Auto sales fall 3% in on­go­ing de­cline

Northwest Arkansas Democrat-Gazette - - BUSINESS & FARM - TOM KRISHER

DETROIT — Un­em­ploy­ment is down, con­sumer con­fi­dence is up, and gaso­line prices and in­ter­est rates are still low.

Even so, U.S. auto sales fell 3 per­cent last month.

It was the sixth straight monthly de­cline as sales dropped off last year’s record pace. For the first six months, car and truck sales fell 2.1 per­cent, the first such de­crease since the fi­nan­cial cri­sis in 2009.

But auto ex­ec­u­tives and in­dus­try an­a­lysts say it’s no cause for panic. Sales are still strong and aren’t ex­pected to plunge any­time soon. Plus, buy­ers are still load­ing out trucks and SUVs with high­priced op­tions, and that’s likely to im­prove earn­ings, at least in Detroit.

Sales are fall­ing largely be­cause peo­ple who de­layed car and truck pur­chases in the years since the re­ces­sion have bought new ones, said Jessica Cald­well, ex­ec­u­tive direc­tor of anal­y­sis for Ed­munds.com. “We’re kind of at the point where we don’t have a boost from that,” she said.

Also, auto com­pa­nies are cut­ting lease deals as used-car val­ues fall, cur­tail­ing an­other in­cen­tive to buy. And peo­ple with lower credit scores are feel­ing the pinch from lenders tight­en­ing stan­dards a bit, send­ing many into the used car mar­ket, Cald­well said.

In June, Ford, Gen­eral Mo­tors, Fiat Chrysler and Hyundai all re­ported sales drops. Fiat Chrysler sales were down 7.4 per­cent, while Ford said its sales de­clined 5 per­cent. GM was off 4.8 per­cent and Korean au­tomaker Hyundai posted a hefty 19.3 per­cent de­crease. Nis­san, Toy­ota and Honda each re­ported small in­creases Mon­day, but they weren’t large enough to off­set de­clines in Detroit. Volk­swa-

gen brand sales rose 15 per­cent over de­pressed num­bers from last June.

Au­to­trader se­nior an­a­lyst Michelle Krebs said the small first-half dip is not an in­di­ca­tion of broader eco­nomic trou­bles. She doesn’t ex­pect a big re­cov­ery in the sec­ond half of the year, but also doesn’t see a huge de­cline, pre­dict­ing ful­lyear sales from be­tween 16.8 mil­lion to 17.3 mil­lion. That’s still be­low last year’s record of 17.55 mil­lion.

“We think the sec­ond half could be a lit­tle bit stronger than the first half was,” said Krebs, who ex­pects 2016 still to be the fifth-best year on record. “We don’t see any im­bal­ances that sug­gest any­thing is go­ing to col­lapse.”

U.S. buy­ers continued a trend they’ve been fol­low­ing for years, pur­chas­ing SUVs and trucks and shun­ning cars. Car sales fell 13 per­cent in June while trucks and SUVs rose 4 per­cent, ac­cord­ing to Au­to­data Corp. Trucks and SUVs ac­counted for 63 per­cent of sales last month. Just five years ago they were less than half.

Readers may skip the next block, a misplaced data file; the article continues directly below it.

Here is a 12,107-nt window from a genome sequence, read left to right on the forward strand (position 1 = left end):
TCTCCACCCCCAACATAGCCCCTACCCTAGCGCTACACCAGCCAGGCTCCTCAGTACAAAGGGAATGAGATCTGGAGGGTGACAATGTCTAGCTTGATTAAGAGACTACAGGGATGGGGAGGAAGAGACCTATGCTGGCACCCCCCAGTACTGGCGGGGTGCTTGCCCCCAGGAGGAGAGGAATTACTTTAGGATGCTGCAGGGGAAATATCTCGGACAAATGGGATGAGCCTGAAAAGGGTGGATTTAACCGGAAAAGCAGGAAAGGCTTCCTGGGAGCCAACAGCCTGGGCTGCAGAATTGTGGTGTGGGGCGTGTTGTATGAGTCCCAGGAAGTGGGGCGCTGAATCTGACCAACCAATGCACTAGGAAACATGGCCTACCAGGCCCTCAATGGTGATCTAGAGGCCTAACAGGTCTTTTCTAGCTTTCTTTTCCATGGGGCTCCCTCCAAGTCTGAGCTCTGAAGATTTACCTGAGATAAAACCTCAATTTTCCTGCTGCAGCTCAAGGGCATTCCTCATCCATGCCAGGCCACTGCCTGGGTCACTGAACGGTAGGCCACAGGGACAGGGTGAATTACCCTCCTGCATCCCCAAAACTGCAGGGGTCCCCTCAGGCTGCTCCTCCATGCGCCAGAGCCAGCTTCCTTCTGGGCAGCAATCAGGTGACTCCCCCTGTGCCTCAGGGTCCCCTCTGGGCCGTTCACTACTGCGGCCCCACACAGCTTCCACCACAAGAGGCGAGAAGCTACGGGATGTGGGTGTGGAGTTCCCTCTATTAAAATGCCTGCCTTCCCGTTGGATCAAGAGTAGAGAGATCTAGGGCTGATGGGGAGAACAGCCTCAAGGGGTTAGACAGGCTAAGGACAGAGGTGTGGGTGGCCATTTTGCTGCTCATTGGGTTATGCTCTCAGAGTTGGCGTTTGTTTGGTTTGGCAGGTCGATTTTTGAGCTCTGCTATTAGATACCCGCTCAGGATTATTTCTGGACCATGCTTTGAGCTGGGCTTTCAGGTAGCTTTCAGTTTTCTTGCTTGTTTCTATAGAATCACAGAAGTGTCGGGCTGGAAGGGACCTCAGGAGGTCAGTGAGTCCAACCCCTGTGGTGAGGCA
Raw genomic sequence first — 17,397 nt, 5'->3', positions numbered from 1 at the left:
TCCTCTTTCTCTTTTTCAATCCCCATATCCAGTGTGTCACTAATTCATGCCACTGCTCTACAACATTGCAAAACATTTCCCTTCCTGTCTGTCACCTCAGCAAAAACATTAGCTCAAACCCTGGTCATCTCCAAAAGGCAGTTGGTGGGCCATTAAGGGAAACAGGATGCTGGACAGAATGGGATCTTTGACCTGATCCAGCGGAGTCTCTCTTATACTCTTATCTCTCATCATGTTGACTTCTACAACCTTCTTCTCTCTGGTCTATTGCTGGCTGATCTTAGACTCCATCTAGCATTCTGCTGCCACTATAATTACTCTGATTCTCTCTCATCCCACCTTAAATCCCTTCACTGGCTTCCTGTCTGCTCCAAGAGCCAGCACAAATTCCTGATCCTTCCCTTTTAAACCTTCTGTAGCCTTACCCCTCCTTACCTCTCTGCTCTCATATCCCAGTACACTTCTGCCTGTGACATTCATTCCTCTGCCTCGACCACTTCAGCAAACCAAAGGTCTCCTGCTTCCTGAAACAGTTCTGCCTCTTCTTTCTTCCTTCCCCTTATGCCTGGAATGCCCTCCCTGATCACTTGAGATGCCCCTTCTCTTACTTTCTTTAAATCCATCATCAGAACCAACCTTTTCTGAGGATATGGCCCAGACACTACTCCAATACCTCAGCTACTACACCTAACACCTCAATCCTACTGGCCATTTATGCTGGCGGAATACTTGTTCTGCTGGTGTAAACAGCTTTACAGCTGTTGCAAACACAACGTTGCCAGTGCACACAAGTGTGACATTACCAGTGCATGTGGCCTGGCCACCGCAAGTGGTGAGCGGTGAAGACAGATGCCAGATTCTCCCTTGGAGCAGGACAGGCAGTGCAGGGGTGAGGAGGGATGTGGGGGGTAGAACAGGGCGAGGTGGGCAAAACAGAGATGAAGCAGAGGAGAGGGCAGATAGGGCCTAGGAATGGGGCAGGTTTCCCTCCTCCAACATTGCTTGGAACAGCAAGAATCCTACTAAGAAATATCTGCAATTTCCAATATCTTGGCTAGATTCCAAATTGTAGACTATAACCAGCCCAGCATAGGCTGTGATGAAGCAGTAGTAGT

Sales of Toy­ota’s Camry, nor­mally the top-sell­ing non­pickup in the U.S., fell nearly 10 per­cent. But Ford’s F-Series pickup, the top-sell­ing ve­hi­cle in Amer­ica, rose nearly 10 per­cent.

Slow­ing car sales are good for con­sumers who are look­ing to buy a car, Cald­well said. Dealer in­ven­to­ries are grow­ing be­fore pro­duc­tion cuts take ef­fect, and dis­counts are ris­ing.

Even with the sales de­cline, auto prices re­main high, ac­cord­ing to J.D. Power and LMC Au­to­mo­tive. The av­er­age ve­hi­cle sold for $31,720 in June, a record for the month, sur­pass­ing the old record of $31,073 set last year. But some au­tomak­ers are hav­ing to raise dis­counts and sell more ve­hi­cles to rental car com­pa­nies to keep their sales

num­bers up. Av­er­age in­cen­tive spend­ing per ve­hi­cle in June was $3,661, also a record for the month. Even spend­ing on trucks and SUVs is up about $350 from last year, J.D. Power and LMC es­ti­mated.

The gen­eral man­ager of the Honda di­vi­sion in the U.S., Jeff Con­rad, con­ceded that the com­pe­ti­tion is stiff. He said Honda posted an in­crease “against a sea of com­peti­tors cling­ing to mar­ket share via heavy in­cen­tives and fleet sales.”

The shift to­ward cars is good news for com­pa­nies such as Ford, GM and Fiat Chrysler, which rely heav­ily on pick­ups and SUVs.

Mark LaNeve, Ford’s vice pres­i­dent of sales, said that even though Ford’s re­tail sales to in­di­vid­ual cus­tomers were down 1 per­cent in the first half of the year, its rev­enue will be up be­cause of strong sales of loaded-out pickup trucks.

The shift won’t be such good news for brands like Hyundai, which is heav­ily de­pen­dent on car sales. Sales of Hyundai’s Elantra com­pact car, nor­mally among the brand’s top-sell­ing ve­hi­cles, fell more than 40 per­cent to just over 13,000. A year ago, Hyundai set a sales record for the month of June.

AP/GENE J. PUSKAR

Chevro­let ve­hi­cles fill a deal­er­ship lot in Pitts­burgh in this Jan­uary photo. Gen­eral Mo­tors sales fell 4.7 per­cent in June amid a broader in­dus­try sales de­cline now en­ter­ing its sixth con­sec­u­tive month.

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